Tuberous, Poland Syndrome and Tubular breast surgery
Breast asymmetry correction
Abnormal-shaped breast surgery
There are several reasons why women have abnormally shaped breasts and these only become apparent once the breast starts to grow – at about the age of 10-12.
Breast development usually takes about two years from start to finish. After this, if the breast is abnormally shaped, it will not improve with age.
The only time women may experience additional breast growth is with hormonal changes (eg starting the oral contraceptive pill, pregnancy, or the menopause) or through weight gain.
Choosing the right surgeon
Treatment of abnormal shaped or uneven breasts is complex and difficult, so it’s essential to choose a surgeon with the right experience and expertise to get the best possible results. I have been carrying out cosmetic and reconstructive breast surgery for over 20 years, so I know how different procedures can help achieve the look you are hoping for and I will be honest about the outcomes you can expect.
There is not one single solution to the problems of abnormal-shaped breasts.
You need to consider whether you would be willing to go through multiple operations, what degree of improvement you would happily accept, how much money you want to invest, how much downtime your life allows etc.
During your consultation, we will discuss all the issues, different treatments and the realistic outcomes you can expect from each – bearing in mind your own situation.
We will not go ahead with any procedure unless you are totally happy with the treatment I recommend.
Types of abnormal breasts
The common types of abnormally shaped breasts are:
Tuberous breast surgery
An unusually tight, deep, layer of tissue which restricts breast growth (especially in the lower half of the breast) is thought to cause tuberous breasts. This layer is not present at the areola and so the growing breast tissue pushes through the weaker tissue of the areola. Many girls notice that when they are cold and the areola ‘tightens’ they get a better breast shape.
Treatment of tuberous breasts is difficult and – like all surgery – must be tailored to suit each individual patient.
Treatment is designed to increase the breast volume, widen the breast ‘footprint’ and tighten the areola, but results are unlikely to be as good as through enlargement of normal breasts. The tightness in the crease under a tuberous breast is notoriously difficult to get rid of and can sometimes result in a ‘double bubble’ deformity.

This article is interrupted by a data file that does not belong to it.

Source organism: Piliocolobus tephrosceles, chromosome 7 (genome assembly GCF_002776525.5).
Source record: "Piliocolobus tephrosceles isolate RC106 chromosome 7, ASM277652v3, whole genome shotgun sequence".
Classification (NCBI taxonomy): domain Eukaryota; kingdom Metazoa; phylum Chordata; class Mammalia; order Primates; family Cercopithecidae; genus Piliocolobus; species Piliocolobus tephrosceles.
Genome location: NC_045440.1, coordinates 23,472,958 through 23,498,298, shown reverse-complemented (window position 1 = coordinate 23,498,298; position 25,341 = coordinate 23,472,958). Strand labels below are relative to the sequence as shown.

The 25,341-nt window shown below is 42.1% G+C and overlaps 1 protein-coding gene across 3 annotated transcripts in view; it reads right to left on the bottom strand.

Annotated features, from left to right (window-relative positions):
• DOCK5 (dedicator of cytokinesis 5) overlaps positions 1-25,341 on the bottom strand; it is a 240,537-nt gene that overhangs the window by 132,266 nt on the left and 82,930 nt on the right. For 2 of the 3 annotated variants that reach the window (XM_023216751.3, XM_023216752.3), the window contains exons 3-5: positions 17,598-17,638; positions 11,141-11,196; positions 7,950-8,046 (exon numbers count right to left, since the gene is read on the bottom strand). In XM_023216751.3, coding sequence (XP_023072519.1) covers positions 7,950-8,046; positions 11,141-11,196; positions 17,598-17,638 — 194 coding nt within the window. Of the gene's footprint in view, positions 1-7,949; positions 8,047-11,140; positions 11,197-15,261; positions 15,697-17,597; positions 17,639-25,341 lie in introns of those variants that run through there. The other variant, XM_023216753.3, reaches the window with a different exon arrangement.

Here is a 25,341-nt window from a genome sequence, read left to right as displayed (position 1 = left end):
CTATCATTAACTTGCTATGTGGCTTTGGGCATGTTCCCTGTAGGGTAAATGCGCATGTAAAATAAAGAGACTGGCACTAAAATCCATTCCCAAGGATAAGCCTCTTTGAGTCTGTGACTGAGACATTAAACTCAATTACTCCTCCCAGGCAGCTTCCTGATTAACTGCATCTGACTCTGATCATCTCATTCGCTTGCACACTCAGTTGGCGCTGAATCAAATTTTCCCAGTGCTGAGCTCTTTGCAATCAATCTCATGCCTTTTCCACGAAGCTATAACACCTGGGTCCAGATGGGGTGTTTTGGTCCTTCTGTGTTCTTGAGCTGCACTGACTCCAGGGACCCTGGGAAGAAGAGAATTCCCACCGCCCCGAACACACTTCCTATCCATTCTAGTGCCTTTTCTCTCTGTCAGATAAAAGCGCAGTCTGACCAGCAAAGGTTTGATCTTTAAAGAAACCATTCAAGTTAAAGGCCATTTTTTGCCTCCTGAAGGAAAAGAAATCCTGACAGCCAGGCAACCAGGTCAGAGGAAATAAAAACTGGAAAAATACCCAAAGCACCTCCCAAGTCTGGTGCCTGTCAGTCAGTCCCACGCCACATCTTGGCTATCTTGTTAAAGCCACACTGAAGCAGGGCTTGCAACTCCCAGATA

Tubular breast surgery
Very similar to a tuberous breast, tubular breasts tend to have more growth and as the breasts enlarge, they form a long tube-like shape. Because the tissue is in the wrong place, it needs to be reshaped using mastopexy or breast reduction techniques. The results are not as good as with cosmetic mastopexies or reductions
Poland Syndrome surgery
This condition can affect the shape of the breast as well as causing abnormalities in the shape of the chest wall and arm/hand on the affected side. Typically, girls with Poland Syndrome will have one small breast (or even no breast) and no pectoralis muscle on the affected side.
I can offer a number of treatments, including grafting fat from other parts of the body, using an implant, or something called ‘flap reconstruction’ to improve the balance between the two breasts. Whilst surgery can vastly improve breast shape, it’s difficult and the results are not as good as breast enlargement of normal breasts.
It’s also possible to transfer muscle to disguise the absence of muscle at the front of the armpit. If you have Poland Syndrome, we will discuss all your options in great detail before deciding on the right course of treatment for you. I will be very honest with you about what can realistically be achieved so you understand exactly what to expect.
Breast asymmetry surgery
A woman’s natural breasts are rarely exactly the same. Whilst most women aren’t bothered by small differences in size/shape, an obvious difference can cause distress and embarrassment.
Breast asymmetry is usually apparent early on in puberty.
If there is a small size difference, the smaller breast may ‘catch up’ to match the larger one, so it’s wise to wait and see what happens.
The breasts are usually fully developed by about the age of 18, but if a very large difference exists early on, it’s unlikely the smaller breast will catch up, so you should seek a referral from your GP.
What can be done about different sized breasts?
There are several options to help make both breasts a better match. In each case, the aim is to get an acceptably close match for shape and volume.
Enlarge the smaller breast
A silicone implant or fat (taken from elsewhere on your body) can be used to enlarge the smaller breast so it closely matches the larger breast (see breast enlargement and fat transfer).
Enlarge both breasts
If both breasts are quite small, a silicone implant or fat can be put into both breasts, using a larger implant (or more fat) in the smaller breast to even out the size.
Reduce the larger breast
The larger breast can be made smaller by a breast reduction operation or by liposuction. Liposuction offers the advantage of less scarring, but the reduction is limited and there is less control of the final breast shape.
Read about liposuction and find out more about breast reduction surgery.
Reduce both breasts
If both breasts are rather large, they can both be reduced. The larger breast can be reduced more than the smaller breast to result in equal sized breasts.
Non-surgical treatment – If you don’t want surgery, a small silicone prosthesis can be made for you to slip inside your bra to pad out the smaller breast and achieve a more balanced look.
Mr Guy D. Sterne
MB, ChB, FRCS, MD, FRCS (Plast)
Consultant Plastic Surgeon